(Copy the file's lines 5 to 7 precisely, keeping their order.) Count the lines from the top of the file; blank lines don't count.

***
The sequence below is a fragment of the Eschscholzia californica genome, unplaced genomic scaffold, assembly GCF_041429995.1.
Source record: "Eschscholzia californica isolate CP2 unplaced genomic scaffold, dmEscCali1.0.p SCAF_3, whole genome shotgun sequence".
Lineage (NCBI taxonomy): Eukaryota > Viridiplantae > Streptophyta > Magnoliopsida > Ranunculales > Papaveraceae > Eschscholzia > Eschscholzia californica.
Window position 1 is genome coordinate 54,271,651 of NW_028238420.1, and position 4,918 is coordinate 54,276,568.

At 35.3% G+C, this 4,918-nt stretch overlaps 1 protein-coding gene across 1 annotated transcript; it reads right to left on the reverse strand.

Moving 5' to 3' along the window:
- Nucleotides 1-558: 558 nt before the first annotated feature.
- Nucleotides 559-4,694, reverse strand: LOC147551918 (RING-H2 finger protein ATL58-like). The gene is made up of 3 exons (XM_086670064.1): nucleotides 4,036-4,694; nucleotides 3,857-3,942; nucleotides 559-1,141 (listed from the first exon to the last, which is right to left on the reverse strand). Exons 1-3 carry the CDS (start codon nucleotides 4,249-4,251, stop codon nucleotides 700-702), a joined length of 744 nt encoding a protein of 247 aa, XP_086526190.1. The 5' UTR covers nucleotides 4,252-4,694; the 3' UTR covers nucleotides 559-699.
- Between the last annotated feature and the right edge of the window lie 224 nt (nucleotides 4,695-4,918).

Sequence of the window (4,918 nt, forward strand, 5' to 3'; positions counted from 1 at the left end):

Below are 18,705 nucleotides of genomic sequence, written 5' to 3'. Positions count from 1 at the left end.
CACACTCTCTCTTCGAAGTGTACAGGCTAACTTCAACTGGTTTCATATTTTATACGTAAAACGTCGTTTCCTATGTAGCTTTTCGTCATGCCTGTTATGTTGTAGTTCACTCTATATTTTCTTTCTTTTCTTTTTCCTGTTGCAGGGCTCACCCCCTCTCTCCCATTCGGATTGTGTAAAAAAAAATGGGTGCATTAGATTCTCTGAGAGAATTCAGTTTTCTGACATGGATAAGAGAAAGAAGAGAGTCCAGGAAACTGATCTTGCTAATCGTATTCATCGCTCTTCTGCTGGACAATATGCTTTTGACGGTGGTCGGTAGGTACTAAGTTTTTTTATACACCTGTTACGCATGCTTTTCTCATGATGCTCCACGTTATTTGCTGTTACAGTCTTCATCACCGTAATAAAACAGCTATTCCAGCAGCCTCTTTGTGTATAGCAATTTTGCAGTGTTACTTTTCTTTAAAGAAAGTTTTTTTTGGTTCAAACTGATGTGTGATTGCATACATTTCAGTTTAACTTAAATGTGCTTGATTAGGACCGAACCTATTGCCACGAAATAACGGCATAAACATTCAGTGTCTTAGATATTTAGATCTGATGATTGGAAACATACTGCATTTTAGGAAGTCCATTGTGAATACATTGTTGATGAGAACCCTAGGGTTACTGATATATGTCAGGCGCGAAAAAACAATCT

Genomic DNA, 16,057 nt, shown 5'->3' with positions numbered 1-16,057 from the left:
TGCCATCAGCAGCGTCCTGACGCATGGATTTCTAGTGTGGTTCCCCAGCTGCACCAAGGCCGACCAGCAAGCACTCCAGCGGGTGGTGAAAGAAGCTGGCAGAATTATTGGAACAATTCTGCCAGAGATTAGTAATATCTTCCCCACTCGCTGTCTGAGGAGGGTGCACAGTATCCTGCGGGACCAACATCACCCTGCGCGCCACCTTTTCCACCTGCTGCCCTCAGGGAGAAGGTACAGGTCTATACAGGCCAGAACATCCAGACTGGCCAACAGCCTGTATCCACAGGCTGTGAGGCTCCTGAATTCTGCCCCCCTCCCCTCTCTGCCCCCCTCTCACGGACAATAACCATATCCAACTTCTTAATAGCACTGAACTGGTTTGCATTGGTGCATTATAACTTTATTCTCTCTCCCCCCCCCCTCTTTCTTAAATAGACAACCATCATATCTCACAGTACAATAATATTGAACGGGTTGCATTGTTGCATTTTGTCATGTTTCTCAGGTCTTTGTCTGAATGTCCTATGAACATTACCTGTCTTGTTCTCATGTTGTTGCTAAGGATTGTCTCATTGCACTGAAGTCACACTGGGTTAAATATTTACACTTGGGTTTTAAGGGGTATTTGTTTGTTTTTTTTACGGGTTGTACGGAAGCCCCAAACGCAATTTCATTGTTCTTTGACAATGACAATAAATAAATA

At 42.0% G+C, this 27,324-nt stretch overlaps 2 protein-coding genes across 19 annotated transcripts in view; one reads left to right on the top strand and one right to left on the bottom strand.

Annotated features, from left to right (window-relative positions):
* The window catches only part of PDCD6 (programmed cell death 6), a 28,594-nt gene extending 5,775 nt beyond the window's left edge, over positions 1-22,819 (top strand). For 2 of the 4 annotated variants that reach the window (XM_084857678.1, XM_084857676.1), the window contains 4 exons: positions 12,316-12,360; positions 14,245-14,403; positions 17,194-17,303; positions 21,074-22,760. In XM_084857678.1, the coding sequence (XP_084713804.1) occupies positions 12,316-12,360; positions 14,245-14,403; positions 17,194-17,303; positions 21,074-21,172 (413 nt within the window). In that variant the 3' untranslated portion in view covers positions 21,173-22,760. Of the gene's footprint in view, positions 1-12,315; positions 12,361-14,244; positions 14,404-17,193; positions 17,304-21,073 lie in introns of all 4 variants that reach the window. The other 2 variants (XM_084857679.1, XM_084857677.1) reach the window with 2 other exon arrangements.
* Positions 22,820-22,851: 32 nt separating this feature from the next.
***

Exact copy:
At 35.3% G+C, this 4,918-nt stretch overlaps 1 protein-coding gene across 1 annotated transcript; it reads right to left on the reverse strand.

Moving 5' to 3' along the window:
- Nucleotides 1-558: 558 nt before the first annotated feature.